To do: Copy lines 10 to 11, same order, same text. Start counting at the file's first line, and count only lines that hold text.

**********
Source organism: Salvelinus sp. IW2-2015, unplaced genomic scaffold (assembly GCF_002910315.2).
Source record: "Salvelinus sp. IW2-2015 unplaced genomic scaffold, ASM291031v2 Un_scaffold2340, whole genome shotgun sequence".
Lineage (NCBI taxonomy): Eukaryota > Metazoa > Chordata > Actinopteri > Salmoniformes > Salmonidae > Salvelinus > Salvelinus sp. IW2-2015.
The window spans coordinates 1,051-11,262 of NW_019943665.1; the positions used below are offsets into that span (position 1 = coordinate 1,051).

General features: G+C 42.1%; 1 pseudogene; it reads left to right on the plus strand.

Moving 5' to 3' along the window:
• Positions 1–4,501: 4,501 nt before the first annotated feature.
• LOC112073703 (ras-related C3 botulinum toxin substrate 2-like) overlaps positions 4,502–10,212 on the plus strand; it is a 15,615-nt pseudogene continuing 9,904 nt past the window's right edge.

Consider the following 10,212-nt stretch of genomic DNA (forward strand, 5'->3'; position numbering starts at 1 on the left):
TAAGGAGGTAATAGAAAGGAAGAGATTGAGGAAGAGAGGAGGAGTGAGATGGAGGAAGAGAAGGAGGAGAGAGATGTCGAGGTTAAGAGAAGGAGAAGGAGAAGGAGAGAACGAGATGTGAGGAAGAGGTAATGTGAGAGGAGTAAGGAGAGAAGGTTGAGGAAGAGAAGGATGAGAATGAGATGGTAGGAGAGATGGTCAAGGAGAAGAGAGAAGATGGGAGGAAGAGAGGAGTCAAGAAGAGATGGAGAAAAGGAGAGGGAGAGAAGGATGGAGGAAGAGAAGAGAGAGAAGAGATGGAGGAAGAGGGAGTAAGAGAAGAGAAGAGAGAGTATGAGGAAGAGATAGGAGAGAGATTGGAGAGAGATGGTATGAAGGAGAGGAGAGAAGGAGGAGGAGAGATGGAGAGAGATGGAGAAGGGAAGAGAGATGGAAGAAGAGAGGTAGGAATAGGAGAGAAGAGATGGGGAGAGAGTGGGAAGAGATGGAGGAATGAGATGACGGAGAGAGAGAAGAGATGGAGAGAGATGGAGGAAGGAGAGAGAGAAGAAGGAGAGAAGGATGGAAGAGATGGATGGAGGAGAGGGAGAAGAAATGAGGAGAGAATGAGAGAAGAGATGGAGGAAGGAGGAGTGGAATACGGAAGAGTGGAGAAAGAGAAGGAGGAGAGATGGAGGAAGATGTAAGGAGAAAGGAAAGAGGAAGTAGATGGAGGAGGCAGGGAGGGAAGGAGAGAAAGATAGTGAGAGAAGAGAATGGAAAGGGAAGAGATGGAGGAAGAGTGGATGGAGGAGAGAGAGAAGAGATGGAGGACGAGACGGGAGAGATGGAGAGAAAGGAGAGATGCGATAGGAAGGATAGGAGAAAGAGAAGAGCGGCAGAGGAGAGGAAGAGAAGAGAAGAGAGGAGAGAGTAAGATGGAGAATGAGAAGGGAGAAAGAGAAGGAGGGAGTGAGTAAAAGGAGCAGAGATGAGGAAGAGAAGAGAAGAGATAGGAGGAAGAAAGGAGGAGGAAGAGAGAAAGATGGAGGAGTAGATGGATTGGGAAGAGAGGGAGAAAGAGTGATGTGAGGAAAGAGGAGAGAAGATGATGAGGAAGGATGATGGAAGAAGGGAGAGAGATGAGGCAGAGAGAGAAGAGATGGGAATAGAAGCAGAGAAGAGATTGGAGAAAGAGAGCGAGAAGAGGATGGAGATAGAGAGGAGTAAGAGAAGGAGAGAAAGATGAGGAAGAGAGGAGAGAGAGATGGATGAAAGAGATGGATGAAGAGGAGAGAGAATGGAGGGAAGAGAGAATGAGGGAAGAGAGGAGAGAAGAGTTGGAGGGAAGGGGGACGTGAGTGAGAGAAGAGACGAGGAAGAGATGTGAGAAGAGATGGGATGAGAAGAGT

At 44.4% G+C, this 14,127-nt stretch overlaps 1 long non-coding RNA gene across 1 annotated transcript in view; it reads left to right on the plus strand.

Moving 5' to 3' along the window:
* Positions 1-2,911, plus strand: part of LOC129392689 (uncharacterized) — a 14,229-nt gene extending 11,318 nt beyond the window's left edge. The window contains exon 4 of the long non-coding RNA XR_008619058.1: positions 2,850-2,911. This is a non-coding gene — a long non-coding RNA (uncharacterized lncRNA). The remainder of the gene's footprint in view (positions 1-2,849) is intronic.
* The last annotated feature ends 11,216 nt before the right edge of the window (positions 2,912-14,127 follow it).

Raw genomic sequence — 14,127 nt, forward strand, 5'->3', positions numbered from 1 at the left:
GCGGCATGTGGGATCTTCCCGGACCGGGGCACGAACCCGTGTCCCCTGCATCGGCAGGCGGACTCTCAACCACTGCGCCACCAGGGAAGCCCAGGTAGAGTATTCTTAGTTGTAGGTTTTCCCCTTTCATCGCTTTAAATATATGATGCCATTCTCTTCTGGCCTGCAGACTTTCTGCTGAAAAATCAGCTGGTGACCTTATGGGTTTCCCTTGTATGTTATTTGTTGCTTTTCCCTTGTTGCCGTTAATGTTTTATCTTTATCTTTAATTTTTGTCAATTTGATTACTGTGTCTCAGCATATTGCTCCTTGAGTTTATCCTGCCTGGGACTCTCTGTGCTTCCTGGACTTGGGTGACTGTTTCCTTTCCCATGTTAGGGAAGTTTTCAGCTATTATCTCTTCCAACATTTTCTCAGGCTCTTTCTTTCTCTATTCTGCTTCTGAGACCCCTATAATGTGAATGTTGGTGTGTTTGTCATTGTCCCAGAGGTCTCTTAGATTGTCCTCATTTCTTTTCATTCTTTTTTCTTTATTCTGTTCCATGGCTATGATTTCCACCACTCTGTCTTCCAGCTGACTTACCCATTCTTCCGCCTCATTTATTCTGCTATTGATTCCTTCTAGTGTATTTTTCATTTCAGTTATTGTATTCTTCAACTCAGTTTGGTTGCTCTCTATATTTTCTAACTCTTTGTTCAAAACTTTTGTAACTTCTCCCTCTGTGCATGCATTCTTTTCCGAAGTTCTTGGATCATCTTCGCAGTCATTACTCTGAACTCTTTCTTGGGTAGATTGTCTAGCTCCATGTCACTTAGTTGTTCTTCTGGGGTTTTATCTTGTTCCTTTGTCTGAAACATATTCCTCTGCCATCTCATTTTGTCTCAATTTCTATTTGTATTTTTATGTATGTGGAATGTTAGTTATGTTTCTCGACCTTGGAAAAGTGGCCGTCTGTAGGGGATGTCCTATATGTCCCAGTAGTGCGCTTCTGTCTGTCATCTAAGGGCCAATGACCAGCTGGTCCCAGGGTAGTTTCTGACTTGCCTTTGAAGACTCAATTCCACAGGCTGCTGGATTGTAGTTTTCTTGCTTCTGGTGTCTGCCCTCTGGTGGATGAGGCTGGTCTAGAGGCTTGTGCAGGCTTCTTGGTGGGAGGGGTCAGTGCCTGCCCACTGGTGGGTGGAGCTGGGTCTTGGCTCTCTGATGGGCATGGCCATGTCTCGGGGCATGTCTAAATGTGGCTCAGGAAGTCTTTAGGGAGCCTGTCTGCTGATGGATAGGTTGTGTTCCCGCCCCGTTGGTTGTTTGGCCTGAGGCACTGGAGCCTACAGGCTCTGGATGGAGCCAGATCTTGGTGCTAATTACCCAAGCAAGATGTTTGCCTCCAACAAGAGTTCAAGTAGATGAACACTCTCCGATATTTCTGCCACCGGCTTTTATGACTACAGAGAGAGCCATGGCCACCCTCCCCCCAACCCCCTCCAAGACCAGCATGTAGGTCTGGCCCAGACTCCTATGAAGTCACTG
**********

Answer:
TAAGGAGGTAATAGAAAGGAAGAGATTGAGGAAGAGAGGAGGAGTGAGATGGAGGAAGAGAAGGAGGAGAGAGATGTCGAGGTTAAGAGAAGGAGAAGGAGAAGGAGAGAACGAGATGTGAGGAAGAGGTAATGTGAGAGGAGTAAGGAGAGAAGGTTGAGGAAGAGAAGGATGAGAATGAGATGGTAGGAGAGATGGTCAAGGAGAAGAGAGAAGATGGGAGGAAGAGAGGAGTCAAGAAGAGATGGAGAAAAGGAGAGGGAGAGAAGGATGGAGGAAGAGAAGAGAGAGAAGAGATGGAGGAAGAGGGAGTAAGAGAAGAGAAGAGAGAGTATGAGGAAGAGATAGGAGAGAGATTGGAGAGAGATGGTATGAAGGAGAGGAGAGAAGGAGGAGGAGAGATGGAGAGAGATGGAGAAGGGAAGAGAGATGGAAGAAGAGAGGTAGGAATAGGAGAGAAGAGATGGGGAGAGAGTGGGAAGAGATGGAGGAATGAGATGACGGAGAGAGAGAAGAGATGGAGAGAGATGGAGGAAGGAGAGAGAGAAGAAGGAGAGAAGGATGGAAGAGATGGATGGAGGAGAGGGAGAAGAAATGAGGAGAGAATGAGAGAAGAGATGGAGGAAGGAGGAGTGGAATACGGAAGAGTGGAGAAAGAGAAGGAGGAGAGATGGAGGAAGATGTAAGGAGAAAGGAAAGAGGAAGTAGATGGAGGAGGCAGGGAGGGAAGGAGAGAAAGATAGTGAGAGAAGAGAATGGAAAGGGAAGAGATGGAGGAAGAGTGGATGGAGGAGAGAGAGAAGAGATGGAGGACGAGACGGGAGAGATGGAGAGAAAGGAGAGATGCGATAGGAAGGATAGGAGAAAGAGAAGAGCGGCAGAGGAGAGGAAGAGAAGAGAAGAGAGGAGAGAGTAAGATGGAGAATGAGAAGGGAGAAAGAGAAGGAGGGAGTGAGTAAAAGGAGCAGAGATGAGGAAGAGAAGAGAAGAGATAGGAGGAAGAAAGGAGGAGGAAGAGAGAAAGATGGAGGAGTAGATGGATTGGGAAGAGAGGGAGAAAGAGTGATGTGAGGAAAGAGGAGAGAAGATGATGAGGAAGGATGATGGAAGAAGGGAGAGAGATGAGGCAGAGAGAGAAGAGATGGGAATAGAAGCAGAGAAGAGATTGGAGAAAGAGAGCGAGAAGAGGATGGAGATAGAGAGGAGTAAGAGAAGGAGAGAAAGATGAGGAAGAGAGGAGAGAGAGATGGATGAAAGAGATGGATGAAGAGGAGAGAGAATGGAGGGAAGAGAGAATGAGGGAAGAGAGGAGAGAAGAGTTGGAGGGAAGGGGGACGTGAGTGAGAGAAGAGACGAGGAAGAGATGTGAGAAGAGATGGGATGAGAAGAGT

At 44.4% G+C, this 14,127-nt stretch overlaps 1 long non-coding RNA gene across 1 annotated transcript in view; it reads left to right on the plus strand.